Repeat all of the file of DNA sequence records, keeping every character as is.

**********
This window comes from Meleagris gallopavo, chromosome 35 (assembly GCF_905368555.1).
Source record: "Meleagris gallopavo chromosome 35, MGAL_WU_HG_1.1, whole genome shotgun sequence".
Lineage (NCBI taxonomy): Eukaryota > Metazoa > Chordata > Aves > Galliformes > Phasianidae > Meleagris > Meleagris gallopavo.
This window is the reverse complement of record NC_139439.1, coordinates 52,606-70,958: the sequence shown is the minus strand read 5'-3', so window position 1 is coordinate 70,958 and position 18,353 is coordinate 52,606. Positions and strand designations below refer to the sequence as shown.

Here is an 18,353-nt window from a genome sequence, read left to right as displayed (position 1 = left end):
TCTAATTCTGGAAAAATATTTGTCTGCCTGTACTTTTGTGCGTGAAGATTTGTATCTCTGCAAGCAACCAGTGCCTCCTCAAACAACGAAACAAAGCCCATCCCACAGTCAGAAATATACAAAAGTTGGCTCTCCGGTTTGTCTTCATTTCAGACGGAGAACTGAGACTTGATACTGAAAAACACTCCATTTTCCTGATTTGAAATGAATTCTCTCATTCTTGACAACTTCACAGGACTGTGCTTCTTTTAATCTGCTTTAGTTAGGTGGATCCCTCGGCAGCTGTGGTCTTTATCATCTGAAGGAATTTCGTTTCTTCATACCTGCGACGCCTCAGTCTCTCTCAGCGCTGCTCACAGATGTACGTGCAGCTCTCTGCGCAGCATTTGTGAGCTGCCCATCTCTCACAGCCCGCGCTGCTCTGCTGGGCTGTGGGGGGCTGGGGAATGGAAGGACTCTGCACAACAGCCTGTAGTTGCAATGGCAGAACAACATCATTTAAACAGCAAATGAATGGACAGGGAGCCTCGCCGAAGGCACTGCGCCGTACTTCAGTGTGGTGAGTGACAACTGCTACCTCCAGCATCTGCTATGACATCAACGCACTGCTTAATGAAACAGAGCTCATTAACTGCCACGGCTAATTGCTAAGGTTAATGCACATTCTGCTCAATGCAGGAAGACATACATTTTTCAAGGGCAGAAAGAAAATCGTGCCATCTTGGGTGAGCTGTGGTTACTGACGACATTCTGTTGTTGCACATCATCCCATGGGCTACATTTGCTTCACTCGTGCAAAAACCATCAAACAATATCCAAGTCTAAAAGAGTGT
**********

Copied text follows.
This window comes from Meleagris gallopavo, chromosome 35 (assembly GCF_905368555.1).
Source record: "Meleagris gallopavo chromosome 35, MGAL_WU_HG_1.1, whole genome shotgun sequence".
Lineage (NCBI taxonomy): Eukaryota > Metazoa > Chordata > Aves > Galliformes > Phasianidae > Meleagris > Meleagris gallopavo.
This window is the reverse complement of record NC_139439.1, coordinates 52,606-70,958: the sequence shown is the minus strand read 5'-3', so window position 1 is coordinate 70,958 and position 18,353 is coordinate 52,606. Positions and strand designations below refer to the sequence as shown.

Here is an 18,353-nt window from a genome sequence, read left to right as displayed (position 1 = left end):
TCTAATTCTGGAAAAATATTTGTCTGCCTGTACTTTTGTGCGTGAAGATTTGTATCTCTGCAAGCAACCAGTGCCTCCTCAAACAACGAAACAAAGCCCATCCCACAGTCAGAAATATACAAAAGTTGGCTCTCCGGTTTGTCTTCATTTCAGACGGAGAACTGAGACTTGATACTGAAAAACACTCCATTTTCCTGATTTGAAATGAATTCTCTCATTCTTGACAACTTCACAGGACTGTGCTTCTTTTAATCTGCTTTAGTTAGGTGGATCCCTCGGCAGCTGTGGTCTTTATCATCTGAAGGAATTTCGTTTCTTCATACCTGCGACGCCTCAGTCTCTCTCAGCGCTGCTCACAGATGTACGTGCAGCTCTCTGCGCAGCATTTGTGAGCTGCCCATCTCTCACAGCCCGCGCTGCTCTGCTGGGCTGTGGGGGGCTGGGGAATGGAAGGACTCTGCACAACAGCCTGTAGTTGCAATGGCAGAACAACATCATTTAAACAGCAAATGAATGGACAGGGAGCCTCGCCGAAGGCACTGCGCCGTACTTCAGTGTGGTGAGTGACAACTGCTACCTCCAGCATCTGCTATGACATCAACGCACTGCTTAATGAAACAGAGCTCATTAACTGCCACGGCTAATTGCTAAGGTTAATGCACATTCTGCTCAATGCAGGAAGACATACATTTTTCAAGGGCAGAAAGAAAATCGTGCCATCTTGGGTGAGCTGTGGTTACTGACGACATTCTGTTGTTGCACATCATCCCATGGGCTACATTTGCTTCACTCGTGCAAAAACCATCAAACAATATCCAAGTCTAAAAGAGTGT